Integrated River Management and River Smart Communities
Connecting Land and Water for Healthy Communities
Across the West, we are seeing more and more communities struggling to respond to reduced amounts of water in their rivers, more frequent forest fires, and increased risks of floods. Climate change is exacerbating those hazards, driving a decline in watershed and river health, leaving many rivers and streams on the brink of collapse. We urgently need to do more to ensure our communities and watersheds are resilient, now and into the future.
River Smart: What and Why?
River Network is proposing to meet this significant challenge with a new program, River Smart Communities, to support local leaders working to ensure their communities and rivers are healthy and resilient into the future.
“Room for the River” Movement
To maintain a healthy, functioning river requires managing the entire river corridor—the river channel, all of the floodplain, the riparian areas and wetlands, and the connected aquifer—as a single interdependent system. Rather than trying to change the way the river behaves, IRM acknowledges that river systems are dynamic and require space within the river corridor for the natural processes including high and low flows, flood water storage in adjacent floodplains, and sediment deposition and transport. There are many names emerging for this new paradigm—nature based solutions, integrated river basin management, integrated floodplain management, and more—but the underlying tenet is the same. Rivers need adequate space for the natural processes that create the multiple benefits our communities, economies, and the environment rely upon to be healthy and resilient.
River Smart Vision
River Network is developing River Smart resources for Colorado communities that establishes best practices for evaluating fluvial hazards, locating and managing infrastructure, riparian land management, state and county policies, and other elements of community management of riverscapes to reduce impact and foster resiliency of riverside lands and river health. Our vision accelerates the adoption of integrated river(scape) management (IRM) across the Colorado River Basin, focusing on opportunities for strengthening implementation within four interdependent sectors of emergency management and hazard mitigation planning, community and land use planning, land management, and water resources management.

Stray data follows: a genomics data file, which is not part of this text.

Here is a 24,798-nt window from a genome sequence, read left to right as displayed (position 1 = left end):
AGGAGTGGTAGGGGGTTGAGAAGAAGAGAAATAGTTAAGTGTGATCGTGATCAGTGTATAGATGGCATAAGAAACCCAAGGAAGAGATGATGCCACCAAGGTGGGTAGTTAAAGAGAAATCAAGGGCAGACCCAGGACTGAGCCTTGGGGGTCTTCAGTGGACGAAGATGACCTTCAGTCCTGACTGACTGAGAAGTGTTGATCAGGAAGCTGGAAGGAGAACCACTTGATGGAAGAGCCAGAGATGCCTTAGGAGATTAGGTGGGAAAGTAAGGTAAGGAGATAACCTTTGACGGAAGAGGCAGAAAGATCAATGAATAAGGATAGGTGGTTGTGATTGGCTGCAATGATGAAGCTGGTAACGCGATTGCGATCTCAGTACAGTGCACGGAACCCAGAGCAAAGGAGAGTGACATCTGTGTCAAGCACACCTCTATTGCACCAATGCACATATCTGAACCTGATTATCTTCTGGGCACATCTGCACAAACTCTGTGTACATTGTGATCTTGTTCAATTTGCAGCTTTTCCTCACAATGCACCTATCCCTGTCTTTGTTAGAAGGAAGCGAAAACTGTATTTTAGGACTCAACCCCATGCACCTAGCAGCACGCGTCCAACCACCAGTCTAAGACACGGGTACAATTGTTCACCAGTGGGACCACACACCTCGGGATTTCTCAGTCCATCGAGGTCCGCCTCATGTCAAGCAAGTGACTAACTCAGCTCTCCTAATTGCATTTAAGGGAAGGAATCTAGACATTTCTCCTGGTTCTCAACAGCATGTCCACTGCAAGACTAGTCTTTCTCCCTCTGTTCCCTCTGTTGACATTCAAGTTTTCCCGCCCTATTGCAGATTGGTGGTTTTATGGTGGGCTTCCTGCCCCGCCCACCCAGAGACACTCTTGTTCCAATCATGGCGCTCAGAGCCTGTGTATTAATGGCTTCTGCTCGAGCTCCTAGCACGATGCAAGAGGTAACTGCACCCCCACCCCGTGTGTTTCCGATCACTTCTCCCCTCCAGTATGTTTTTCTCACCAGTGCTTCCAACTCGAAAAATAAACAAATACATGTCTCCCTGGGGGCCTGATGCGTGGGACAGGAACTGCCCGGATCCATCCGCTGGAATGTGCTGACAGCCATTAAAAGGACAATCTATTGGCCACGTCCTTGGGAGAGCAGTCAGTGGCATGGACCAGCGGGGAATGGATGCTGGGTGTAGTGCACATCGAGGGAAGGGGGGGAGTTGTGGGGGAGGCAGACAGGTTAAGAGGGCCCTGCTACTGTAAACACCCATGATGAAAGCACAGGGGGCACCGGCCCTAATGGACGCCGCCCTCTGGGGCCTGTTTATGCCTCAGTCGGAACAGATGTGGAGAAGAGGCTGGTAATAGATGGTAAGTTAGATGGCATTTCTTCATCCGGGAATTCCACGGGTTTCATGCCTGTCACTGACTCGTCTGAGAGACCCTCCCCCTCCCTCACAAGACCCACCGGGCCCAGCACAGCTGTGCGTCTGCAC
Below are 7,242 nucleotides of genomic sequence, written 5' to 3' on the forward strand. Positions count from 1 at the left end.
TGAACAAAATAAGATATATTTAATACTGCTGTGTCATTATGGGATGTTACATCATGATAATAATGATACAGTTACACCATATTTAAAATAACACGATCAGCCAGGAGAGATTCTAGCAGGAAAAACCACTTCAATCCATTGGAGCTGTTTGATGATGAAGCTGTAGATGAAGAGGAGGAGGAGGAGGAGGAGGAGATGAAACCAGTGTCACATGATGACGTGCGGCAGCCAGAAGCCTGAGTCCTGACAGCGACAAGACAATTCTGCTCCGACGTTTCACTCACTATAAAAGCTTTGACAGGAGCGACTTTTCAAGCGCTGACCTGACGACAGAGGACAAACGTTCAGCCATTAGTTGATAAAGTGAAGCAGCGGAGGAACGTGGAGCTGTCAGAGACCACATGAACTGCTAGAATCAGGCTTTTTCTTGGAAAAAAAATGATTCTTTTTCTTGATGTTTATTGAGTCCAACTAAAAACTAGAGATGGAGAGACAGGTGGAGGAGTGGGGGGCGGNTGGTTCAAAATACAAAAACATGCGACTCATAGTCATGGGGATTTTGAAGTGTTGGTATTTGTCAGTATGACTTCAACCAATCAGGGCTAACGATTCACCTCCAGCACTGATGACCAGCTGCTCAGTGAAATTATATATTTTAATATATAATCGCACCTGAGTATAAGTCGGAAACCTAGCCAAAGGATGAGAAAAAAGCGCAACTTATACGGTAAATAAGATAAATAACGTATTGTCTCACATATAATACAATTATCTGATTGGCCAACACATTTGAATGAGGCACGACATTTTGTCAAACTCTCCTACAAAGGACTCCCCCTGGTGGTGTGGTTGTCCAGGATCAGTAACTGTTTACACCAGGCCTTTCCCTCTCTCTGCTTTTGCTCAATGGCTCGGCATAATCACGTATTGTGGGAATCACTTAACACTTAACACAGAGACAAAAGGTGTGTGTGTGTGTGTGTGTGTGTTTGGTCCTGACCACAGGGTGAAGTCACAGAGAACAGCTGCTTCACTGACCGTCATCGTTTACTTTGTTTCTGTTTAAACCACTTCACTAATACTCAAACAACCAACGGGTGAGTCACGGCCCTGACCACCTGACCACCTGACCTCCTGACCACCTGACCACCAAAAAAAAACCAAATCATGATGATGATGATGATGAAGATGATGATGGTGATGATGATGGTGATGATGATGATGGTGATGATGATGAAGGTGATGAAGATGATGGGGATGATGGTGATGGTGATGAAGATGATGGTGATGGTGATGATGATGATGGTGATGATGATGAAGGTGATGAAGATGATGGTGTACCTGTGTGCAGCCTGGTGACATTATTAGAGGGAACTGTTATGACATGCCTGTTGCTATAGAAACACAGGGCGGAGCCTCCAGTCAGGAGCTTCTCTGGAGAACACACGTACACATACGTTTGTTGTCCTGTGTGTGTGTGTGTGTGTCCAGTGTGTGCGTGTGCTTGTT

River Smart Strategies
River Smart Outcomes
River Network imagines “River Smart Communities” across the Colorado River Basin that will have:
- Community leaders working collaboratively to champion IRM as an important strategy for community and river resilience.
- Incorporated the concept of “giving rivers room” during water, land use, and hazard planning.
- Adopted local government policies for the river corridor that result in measurable river health outcomes and reduced risks to people.
- Implemented multi-purpose projects in the river corridor that protect, preserve, and restore floodplains.
We currently have identified three pilot communities, with projects that focus on land use codes, fluvial hazard zones, river health assessments, working lands, project identification, and partnership building:
- Yampa River Collaborative and Routt County: River Network is supporting implementation of the Yampa River Integrated Water Management Plan that includes river health assessments and applying fluvial hazard zone delineations. We are also providing technical assistance to the Routt County floodplain manager and planning staff on land use code updates related to waterbody setbacks.
- Upper Arkansas Watershed Partnership (UAWP): River Network is collaboratively developing an integrated watershed plan that UAWP can use for “strategic doing” for river resiliency, providing technical assistance and other support related to project identification and prioritization, and supporting funding opportunities to launch other river-based countywide initiatives.
- RiversEdge West and the Grand Valley: River Network is assisting with the river corridor initiative through the 15-mile reach of the Colorado River, conducting an interactive stakeholder analysis that will result in a description of relationships between flows and attributes of value, and supporting discussions with agricultural producers regarding water use and land use within the Grand Valley.